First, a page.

Just Conjuring Food For Thought…Novel Thomas
There I was last weekend doing domestic, but necessary chores. And as normally is the case whenever I’m doing mundane stuff my mind was roaming and racing with thoughts from the trivial to serious matters of social import. In the process the perennially troubling one of policing in Montreal and how it impact the Black community, more specifically why the police continues to harass Black males in particular came to mind.
I know… I know… It’s sounding like Christmas so there must be something pleasant to muse on.
We now know that there’s a long history of questionable police interactions with Black men in this city, it’s as we’ve been conditioned to expect them. I visualize some people feeling defeated, simply rolling their eyes whenever [another] news story of another Black male-police interaction eventually comes to light.
Again, these incidents are recurring. So there’s a lull, people become complacent and go on with mundane business as usual. And then the next one comes to light, often months after the incident; people become riled, go through the motions… and invariably go back to [lives of] the mundane. Until the next time another one makes the news.
The world of the mundane is a sort of cathartic process, latching on to ideas, some trivial, others providing food for thought.
So the old cliché “the more times and things change the more they remain the same” came to mind. And I thought of the police and its preoccupation, relations, interactions with Black men in Montreal.
As in most major North American cities, Montreal police continue to make Black males’ lives a miserable-as-hell experience.
What with their constant surveillance [of us], as if we’re a special species of beings who in going about our business cannot be out of sight of those who pledge to Protect and Serve… Or whatever they pledge here. Don’t know if our local men… women (in blue or black) have one, but their interactions with the Black community have been historically questionable at best. But volumes of complaints lodged against them by people who have been victimized over decades have finally come to light in a scathing report released by the Quebec Human Rights Commission in October, highlighting police systemic bad practices, including racial profiling of Black males.
So I went to www sources, where information abounds, to extract some information vis-à-vis the police and us. Turns out they were collecting information, which they kept under wraps. Luckily, it was leaked…
One headline screams Montréal police’s own report proves systemic racial profiling.
Consistent with their Trump-like habit of lying and denying charges of profiling…
For its part, in response to victims’ complaints about police racist practices (in dealing with so-called cultural communities, ethnic/visible minorities/cultural communities, especially Black men) the Quebec Human Rights Commission agreed that “for the better part of two years police have denied accusations they routinely stop young Black men without cause, dismissing each complaint brought to their attention as an exception to standard procedure.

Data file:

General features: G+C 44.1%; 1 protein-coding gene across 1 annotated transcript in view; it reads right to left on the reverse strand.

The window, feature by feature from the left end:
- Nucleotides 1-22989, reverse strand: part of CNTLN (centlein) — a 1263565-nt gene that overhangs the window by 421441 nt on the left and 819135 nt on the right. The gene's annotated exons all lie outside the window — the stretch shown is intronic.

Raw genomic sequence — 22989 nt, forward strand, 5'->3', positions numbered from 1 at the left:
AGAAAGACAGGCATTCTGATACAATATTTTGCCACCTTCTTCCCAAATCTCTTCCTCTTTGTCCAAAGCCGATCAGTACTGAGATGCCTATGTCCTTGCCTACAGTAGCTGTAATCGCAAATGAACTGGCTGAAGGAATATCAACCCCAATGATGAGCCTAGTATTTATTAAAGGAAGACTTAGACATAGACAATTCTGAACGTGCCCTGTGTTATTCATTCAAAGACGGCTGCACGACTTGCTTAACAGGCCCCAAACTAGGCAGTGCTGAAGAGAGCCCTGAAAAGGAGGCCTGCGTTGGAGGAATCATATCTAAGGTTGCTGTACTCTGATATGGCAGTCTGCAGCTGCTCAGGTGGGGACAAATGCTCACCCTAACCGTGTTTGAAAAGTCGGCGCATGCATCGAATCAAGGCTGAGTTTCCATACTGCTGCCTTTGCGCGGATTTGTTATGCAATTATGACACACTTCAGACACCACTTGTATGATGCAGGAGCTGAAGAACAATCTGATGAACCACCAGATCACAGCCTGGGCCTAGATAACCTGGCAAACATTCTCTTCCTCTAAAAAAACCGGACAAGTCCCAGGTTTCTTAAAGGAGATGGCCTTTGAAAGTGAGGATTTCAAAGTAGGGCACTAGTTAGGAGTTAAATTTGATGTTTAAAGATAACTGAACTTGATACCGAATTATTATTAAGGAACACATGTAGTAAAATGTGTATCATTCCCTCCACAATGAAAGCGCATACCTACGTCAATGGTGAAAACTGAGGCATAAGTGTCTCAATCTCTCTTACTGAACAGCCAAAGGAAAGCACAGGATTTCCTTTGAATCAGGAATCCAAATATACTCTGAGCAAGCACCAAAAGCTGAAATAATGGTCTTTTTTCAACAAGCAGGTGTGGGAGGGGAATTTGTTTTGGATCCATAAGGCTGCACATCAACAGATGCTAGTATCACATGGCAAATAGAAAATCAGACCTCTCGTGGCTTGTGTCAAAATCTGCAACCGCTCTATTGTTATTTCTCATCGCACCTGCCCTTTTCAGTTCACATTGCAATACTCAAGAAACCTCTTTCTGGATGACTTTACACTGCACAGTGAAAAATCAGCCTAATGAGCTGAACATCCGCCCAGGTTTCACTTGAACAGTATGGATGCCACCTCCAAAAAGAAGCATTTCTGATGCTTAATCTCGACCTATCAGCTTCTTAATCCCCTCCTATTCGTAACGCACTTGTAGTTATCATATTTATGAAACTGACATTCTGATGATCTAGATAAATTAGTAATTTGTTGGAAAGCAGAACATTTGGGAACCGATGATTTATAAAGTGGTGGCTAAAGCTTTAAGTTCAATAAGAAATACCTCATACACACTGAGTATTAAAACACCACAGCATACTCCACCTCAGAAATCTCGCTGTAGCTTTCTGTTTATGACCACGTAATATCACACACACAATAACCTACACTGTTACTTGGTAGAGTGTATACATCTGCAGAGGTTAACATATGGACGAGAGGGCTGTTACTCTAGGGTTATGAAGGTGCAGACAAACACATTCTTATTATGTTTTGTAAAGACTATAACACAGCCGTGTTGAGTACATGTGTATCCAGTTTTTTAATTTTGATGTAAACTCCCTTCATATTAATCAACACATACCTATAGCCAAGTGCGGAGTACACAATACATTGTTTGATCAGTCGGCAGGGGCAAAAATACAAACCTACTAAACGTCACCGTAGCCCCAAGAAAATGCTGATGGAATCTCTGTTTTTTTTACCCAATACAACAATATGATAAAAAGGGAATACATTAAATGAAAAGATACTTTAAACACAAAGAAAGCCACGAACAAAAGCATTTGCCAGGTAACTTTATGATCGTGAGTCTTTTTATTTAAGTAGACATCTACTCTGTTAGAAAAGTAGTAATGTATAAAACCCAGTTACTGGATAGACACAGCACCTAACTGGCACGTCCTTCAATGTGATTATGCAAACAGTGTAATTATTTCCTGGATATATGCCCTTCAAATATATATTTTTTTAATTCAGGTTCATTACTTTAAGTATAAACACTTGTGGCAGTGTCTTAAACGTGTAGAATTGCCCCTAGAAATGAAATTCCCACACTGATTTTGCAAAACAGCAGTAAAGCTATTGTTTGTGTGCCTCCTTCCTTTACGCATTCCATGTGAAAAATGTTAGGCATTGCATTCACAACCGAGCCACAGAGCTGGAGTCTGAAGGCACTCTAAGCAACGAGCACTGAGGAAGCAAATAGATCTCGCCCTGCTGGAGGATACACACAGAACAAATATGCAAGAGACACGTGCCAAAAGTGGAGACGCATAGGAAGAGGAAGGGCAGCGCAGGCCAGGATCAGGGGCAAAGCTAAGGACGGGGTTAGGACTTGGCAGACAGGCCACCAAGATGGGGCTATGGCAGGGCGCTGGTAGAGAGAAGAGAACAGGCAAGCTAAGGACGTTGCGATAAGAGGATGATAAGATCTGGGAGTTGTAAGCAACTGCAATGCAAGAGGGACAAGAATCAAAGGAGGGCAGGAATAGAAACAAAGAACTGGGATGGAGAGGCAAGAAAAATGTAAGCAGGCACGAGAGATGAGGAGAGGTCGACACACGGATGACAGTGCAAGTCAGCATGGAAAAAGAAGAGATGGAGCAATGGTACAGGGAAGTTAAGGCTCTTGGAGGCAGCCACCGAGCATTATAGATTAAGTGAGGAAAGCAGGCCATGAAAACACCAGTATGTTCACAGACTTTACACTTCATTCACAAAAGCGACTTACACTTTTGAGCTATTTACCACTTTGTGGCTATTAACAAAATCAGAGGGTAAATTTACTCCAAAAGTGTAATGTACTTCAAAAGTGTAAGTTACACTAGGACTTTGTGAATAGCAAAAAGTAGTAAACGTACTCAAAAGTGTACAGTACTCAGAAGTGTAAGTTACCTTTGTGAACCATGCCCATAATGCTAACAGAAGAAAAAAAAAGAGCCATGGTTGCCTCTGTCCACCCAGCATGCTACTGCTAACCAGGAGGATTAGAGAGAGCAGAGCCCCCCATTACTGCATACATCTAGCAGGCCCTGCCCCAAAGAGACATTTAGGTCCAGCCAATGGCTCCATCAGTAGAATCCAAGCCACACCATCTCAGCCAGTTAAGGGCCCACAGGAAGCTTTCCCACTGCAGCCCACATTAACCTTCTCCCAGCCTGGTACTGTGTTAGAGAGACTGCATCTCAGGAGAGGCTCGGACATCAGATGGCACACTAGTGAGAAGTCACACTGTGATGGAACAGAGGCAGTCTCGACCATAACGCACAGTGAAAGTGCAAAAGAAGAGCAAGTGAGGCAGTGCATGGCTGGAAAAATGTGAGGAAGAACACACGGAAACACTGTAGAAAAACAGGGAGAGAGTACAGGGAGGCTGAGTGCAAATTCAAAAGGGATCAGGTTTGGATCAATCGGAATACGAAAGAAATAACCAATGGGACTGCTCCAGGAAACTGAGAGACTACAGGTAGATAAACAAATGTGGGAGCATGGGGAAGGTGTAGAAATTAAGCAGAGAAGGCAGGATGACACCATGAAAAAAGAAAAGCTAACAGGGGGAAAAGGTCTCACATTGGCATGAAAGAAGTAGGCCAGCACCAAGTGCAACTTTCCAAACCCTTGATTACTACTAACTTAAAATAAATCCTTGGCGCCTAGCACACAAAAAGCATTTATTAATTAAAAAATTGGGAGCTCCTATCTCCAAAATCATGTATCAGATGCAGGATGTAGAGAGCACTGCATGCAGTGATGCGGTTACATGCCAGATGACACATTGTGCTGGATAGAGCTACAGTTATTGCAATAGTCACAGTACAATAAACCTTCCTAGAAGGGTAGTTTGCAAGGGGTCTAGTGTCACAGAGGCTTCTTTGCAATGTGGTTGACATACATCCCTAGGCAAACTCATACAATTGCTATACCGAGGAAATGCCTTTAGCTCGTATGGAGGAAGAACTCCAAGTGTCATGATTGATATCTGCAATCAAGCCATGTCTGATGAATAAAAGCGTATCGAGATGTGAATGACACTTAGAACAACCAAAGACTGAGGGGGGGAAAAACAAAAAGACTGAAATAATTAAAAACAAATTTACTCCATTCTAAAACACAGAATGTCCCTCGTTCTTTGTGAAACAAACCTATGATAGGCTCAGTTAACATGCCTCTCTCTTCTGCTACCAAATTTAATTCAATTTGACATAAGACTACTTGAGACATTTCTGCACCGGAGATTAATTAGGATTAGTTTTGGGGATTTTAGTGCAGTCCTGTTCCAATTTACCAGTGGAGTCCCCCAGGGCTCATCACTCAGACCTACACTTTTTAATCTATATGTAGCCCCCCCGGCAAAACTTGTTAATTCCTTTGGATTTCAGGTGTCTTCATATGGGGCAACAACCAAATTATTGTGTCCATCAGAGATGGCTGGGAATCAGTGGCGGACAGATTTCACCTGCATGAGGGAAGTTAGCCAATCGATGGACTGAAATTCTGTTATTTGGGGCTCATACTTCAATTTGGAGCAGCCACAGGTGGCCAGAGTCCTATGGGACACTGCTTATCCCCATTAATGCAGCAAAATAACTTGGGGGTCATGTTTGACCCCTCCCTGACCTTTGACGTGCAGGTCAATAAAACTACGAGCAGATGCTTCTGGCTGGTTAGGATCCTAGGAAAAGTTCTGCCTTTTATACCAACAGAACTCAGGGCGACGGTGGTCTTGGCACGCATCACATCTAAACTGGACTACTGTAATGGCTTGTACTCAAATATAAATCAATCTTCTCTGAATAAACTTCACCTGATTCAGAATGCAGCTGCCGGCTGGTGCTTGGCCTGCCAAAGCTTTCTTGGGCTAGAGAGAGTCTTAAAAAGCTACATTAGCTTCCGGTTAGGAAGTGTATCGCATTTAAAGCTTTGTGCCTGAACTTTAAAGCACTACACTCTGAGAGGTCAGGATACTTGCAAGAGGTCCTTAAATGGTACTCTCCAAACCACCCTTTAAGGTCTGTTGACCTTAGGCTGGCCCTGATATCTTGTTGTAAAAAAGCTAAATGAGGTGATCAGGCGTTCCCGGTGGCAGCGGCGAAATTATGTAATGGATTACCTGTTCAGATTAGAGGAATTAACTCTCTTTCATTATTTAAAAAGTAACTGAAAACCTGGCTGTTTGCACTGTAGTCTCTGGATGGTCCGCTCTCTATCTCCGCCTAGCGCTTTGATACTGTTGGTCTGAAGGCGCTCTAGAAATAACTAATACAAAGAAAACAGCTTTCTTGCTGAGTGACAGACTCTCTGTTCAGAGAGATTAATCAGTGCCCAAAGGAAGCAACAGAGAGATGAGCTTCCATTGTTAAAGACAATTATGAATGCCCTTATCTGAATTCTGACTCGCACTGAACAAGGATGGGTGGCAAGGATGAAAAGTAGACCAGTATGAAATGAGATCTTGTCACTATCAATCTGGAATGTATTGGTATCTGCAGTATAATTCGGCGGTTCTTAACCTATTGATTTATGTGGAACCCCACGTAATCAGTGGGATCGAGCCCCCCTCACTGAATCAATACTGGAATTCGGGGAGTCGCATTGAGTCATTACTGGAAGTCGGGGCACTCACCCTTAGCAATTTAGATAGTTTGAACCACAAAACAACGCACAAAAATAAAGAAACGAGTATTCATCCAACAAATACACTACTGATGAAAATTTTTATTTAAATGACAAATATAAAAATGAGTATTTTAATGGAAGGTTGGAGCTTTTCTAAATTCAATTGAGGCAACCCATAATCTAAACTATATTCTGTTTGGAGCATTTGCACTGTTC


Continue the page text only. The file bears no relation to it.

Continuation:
But the “profiling” stigma is akin to a tattoo.
Which is why a substantiating quote from the head of Quebec’s human rights and youth commission (giving further credence to Black complainants) states in an October article that “the Montreal police force needs to put an end to its “systemic” practice of racial profiling.” And they are numerous.
Which is why, according to an online article, “the damning internal report, prepared for Montreal police… appears to confirm what individuals and community groups have been saying – young Black men in neighbourhoods such as Montreal North are far more likely to be pulled over than young white men. […]”
Legal grist for what the Black Coalition of Quebec (BCQ), coupled with a multi-million dollar Class Action lawsuit against the city of Montreal and its police force vis-à-vis [those] illegal practices in question. With its decades-long implication in the anti-racist struggle for justice and human rights, it is hoped that where Black males are concerned fair policing will become the norm as far as this Black males are concerned.
Inordinate policing (harassing, profiling… physical interactions, complaints against the police, promises of investigation and resulting change… better policing made for decades are yet to be realized. The evidence is now irrefutable.
[After all] we’re living in a place where [some] people are linguistically, and in certain cases physically and linguistically marginalized and pigeon-holed, coupled with dubious descriptives like [visible] minorities, tolerance… on that demographic totem pole. So we’re deemed unworthy.
And one can say without equivocation that all those terms we hear or read everyday, collectively serve as tacit reminders of our place in this majority society of which we constitute a small part. So we must conform…
It would serve all the afflicted well to simply go online and read some of the decades-old police-Black males’ incidents many of us have forgotten. It’s surprising how many of those incidents I personally forgot.
Doing mundane chores are a good period to let your mind roam and refresh your memory regarding matters of importance to our community.